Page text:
One Neck to Ring

This post is an extension of What Did The Boss Say. In that post, we explored why executives and managers tend to want a single point of control or responsibility, as well as some of the things that must be delegated to that single point. But there are disadvantages to the single point strategy.

When contemplating a large software program, one that spans specific systems and vendors as well as serving multiple internal business units the single point strategy can run into some issues. Those issues tend to fall into the following categories:

Capacity

Does the single point of control have the capacity to exert control? Is this their “only” job responsibility or one of many concerns they oversee? We make them responsible, but what happens when they “take their eye off the ball”? The answer is that the ball ends up in the bunker or the weeds. What is our model/process for increasing the capacity of governance? In the single point strategy, that answer is that we either take other responsibilities away from the single point or we re-assign responsibility for THIS program to someone else.

Perspective

With any single point of control, we have a single perspective on what is important. Perspective implies bias – we all look at things from a particular angle. The person assigned will naturally steer the program based on their knowledge and experience. If the program must cover business aspects beyond the experience of the single point, risk increases. Managers are paid to make decisions. Some are very good at gathering, analyzing and organizing information, but it is very hard for any of us to remove the bias of our own experience from our decision making.

Incentive

You get what you incent. If the single point of control is incented to meet certain objectives, and her responsibilities extend beyond the program in question, or are bound to a business unit that is one of several exerting influence over the direction of the program, then she may have a conflict of interest between meeting her incentives for that business unit and balancing that business influence with that of others.

— While there are probably more issues than this, I think these are enough to contend with. They argue for a model of product ownership that can scale the capacity of product ownership when needful. They argue for model of product ownership that allows for some diversification – so that governance of the product is not resting solely on one person/perspective. They argue for a model of product ownership that creates incentives for the owner based on the valuation of the product exclusive of business objectives.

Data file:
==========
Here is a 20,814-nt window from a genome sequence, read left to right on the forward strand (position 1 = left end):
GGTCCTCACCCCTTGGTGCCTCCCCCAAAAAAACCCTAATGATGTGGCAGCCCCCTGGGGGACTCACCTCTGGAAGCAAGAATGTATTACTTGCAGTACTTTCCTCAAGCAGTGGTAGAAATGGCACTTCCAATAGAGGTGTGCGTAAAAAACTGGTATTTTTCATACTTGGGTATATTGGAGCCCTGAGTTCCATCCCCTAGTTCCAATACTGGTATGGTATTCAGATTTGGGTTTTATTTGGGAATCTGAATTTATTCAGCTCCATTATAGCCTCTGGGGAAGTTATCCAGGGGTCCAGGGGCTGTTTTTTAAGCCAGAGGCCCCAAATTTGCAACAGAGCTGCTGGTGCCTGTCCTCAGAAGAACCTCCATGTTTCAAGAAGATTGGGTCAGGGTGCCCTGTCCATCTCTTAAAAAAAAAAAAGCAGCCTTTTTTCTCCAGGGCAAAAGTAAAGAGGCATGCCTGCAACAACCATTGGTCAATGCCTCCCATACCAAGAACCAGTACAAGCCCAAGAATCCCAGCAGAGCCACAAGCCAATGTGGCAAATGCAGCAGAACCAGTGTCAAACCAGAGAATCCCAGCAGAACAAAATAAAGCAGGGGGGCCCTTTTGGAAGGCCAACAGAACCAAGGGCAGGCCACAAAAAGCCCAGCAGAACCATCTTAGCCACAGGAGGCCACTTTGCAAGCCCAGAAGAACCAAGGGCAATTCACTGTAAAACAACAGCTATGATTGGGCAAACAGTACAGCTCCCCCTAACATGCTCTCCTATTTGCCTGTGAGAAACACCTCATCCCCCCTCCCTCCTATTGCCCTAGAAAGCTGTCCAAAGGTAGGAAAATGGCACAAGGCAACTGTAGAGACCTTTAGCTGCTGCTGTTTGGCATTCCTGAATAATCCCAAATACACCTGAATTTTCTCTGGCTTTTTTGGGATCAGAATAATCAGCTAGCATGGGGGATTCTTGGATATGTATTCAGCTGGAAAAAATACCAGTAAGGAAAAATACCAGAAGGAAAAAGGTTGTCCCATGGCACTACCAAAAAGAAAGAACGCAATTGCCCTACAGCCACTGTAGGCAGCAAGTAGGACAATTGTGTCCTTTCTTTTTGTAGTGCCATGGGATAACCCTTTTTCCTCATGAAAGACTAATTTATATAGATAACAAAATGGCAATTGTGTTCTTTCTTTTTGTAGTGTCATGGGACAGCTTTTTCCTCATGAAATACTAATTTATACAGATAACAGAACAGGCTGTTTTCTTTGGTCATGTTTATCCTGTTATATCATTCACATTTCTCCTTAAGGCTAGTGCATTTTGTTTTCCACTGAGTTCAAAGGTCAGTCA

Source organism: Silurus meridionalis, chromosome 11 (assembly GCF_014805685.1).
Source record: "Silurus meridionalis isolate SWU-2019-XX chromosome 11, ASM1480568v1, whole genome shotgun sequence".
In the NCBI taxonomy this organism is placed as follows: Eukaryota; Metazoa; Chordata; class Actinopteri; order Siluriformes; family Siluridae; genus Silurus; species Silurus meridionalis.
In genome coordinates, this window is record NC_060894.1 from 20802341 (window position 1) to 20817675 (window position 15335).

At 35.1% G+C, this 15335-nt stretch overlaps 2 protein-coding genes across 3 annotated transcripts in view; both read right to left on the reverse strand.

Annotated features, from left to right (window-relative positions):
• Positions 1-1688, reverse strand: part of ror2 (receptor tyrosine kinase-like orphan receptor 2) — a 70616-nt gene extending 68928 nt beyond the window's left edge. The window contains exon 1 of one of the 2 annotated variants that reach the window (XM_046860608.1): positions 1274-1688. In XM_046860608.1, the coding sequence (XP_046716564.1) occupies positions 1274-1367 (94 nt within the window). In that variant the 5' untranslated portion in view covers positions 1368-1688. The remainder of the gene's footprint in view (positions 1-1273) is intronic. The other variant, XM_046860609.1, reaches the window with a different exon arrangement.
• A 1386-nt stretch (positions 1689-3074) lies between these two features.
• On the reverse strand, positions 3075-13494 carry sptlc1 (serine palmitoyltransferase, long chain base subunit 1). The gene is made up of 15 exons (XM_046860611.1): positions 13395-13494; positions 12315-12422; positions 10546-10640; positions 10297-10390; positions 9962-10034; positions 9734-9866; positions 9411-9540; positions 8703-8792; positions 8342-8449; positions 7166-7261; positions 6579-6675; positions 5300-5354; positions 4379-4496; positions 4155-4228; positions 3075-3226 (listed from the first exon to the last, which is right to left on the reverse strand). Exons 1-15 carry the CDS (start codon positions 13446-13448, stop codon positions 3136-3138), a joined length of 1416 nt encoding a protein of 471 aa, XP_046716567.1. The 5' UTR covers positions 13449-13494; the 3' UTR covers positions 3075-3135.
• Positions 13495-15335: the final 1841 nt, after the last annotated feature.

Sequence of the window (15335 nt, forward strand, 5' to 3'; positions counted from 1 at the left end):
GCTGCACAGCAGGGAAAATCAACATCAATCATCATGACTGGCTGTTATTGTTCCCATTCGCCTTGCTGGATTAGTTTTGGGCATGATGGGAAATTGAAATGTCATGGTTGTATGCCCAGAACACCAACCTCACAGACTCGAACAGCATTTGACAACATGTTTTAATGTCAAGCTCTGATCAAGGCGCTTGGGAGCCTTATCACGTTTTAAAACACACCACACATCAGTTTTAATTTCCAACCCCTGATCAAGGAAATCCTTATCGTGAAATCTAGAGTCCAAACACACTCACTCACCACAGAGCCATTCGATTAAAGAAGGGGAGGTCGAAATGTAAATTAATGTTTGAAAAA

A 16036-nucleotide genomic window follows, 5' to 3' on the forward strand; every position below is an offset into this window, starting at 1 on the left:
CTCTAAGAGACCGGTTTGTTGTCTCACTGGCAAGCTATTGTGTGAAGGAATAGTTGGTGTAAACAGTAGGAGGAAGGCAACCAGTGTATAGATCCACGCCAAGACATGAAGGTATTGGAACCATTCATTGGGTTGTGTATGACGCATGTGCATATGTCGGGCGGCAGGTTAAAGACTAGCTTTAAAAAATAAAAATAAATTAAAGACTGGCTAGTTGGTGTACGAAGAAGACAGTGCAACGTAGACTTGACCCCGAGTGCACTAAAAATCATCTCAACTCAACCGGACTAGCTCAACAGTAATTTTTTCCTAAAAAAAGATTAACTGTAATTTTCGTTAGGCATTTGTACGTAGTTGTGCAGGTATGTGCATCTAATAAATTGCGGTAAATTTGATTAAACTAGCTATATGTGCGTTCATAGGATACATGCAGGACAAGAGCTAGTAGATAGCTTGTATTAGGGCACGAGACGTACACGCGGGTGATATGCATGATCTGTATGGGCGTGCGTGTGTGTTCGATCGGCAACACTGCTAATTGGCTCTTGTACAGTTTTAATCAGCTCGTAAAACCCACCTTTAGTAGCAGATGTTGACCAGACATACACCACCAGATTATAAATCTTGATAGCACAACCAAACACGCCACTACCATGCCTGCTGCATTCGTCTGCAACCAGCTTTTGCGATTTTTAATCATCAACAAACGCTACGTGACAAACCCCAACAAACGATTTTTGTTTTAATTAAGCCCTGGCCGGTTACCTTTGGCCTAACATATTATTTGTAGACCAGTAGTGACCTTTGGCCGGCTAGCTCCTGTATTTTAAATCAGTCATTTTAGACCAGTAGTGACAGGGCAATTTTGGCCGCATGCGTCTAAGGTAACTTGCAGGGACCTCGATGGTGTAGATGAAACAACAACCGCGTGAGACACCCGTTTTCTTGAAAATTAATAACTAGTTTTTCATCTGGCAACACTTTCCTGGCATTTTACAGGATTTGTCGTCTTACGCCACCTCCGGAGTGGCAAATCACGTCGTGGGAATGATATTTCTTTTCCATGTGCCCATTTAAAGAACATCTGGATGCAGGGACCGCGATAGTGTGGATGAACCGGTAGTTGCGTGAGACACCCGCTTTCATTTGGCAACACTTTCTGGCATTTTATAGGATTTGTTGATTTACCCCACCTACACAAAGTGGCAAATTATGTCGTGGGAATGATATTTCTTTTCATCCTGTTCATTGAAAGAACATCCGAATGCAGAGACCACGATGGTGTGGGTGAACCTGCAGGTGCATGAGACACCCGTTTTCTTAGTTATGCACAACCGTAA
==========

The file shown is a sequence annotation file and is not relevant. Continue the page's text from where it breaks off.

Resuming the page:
The Portfolio Analogy

If we think of the software product (or group of products providing needed capabilities) as a portfolio (like your 401K) – you want an un-emotional, unbiased highly skilled manager making decisions about what to invest in, based on a methodology that makes sense; One who has no relationship or incentive to steer your investment in a particular way. You want a manager who has sufficient understanding of all the risk and return properties of the different investment choices who will tune the portfolio to meet the investor’s needs. If the portfolio has multiple investors, you want that manager to have no direct affiliations with any specific investor, so that all of the investors are treated fairly sharing equally in the returns while they remain invested.

The Business Owner

The idea of a “business owner” of a software product works moderately well, when the stars align. When the business owner knows enough about investing in software to make good investment decisions. When the business owner is one of the investors in the product, she is the majority investor. When she understands enough about the goals of the other investors that she can adequately represent them. When she has the capacity to focus on product decisions that need to be made.

The Technology Owner

The idea of a “technical owner” for a software product, can work when your technology folks or at least one is business savvy; when he has the perspective to understand the business value represented within the software capabilities. When he is incented by business goals and results rather than technology process. When he has the authority to balance investor needs and investors don’t simply escalate through their management around him. When he has the capacity to focus on the way that the software meets business need, in addition to any purely technical or process issues he must focus on.

The Portfolio Manager

The idea of software as an asset – means that I have a portfolio of software capabilities. The software capabilities do not produce a return unless they are used. The portfolio manager does not invest in capabilities that will not get used, he owes each investor returns on investment as fast as possible. He can explains the risks of specific investments and the implications of those risks – not only for one investor, but to all investors. He balances long term returns with short term returns, as well as transaction costs. His number one job is to grow the value of the portfolio in terms of the business value that each investor receives from the portfolio. The number of products in the portfolio does not matter – he chooses which product to invest for each capability to get the best value and risk.

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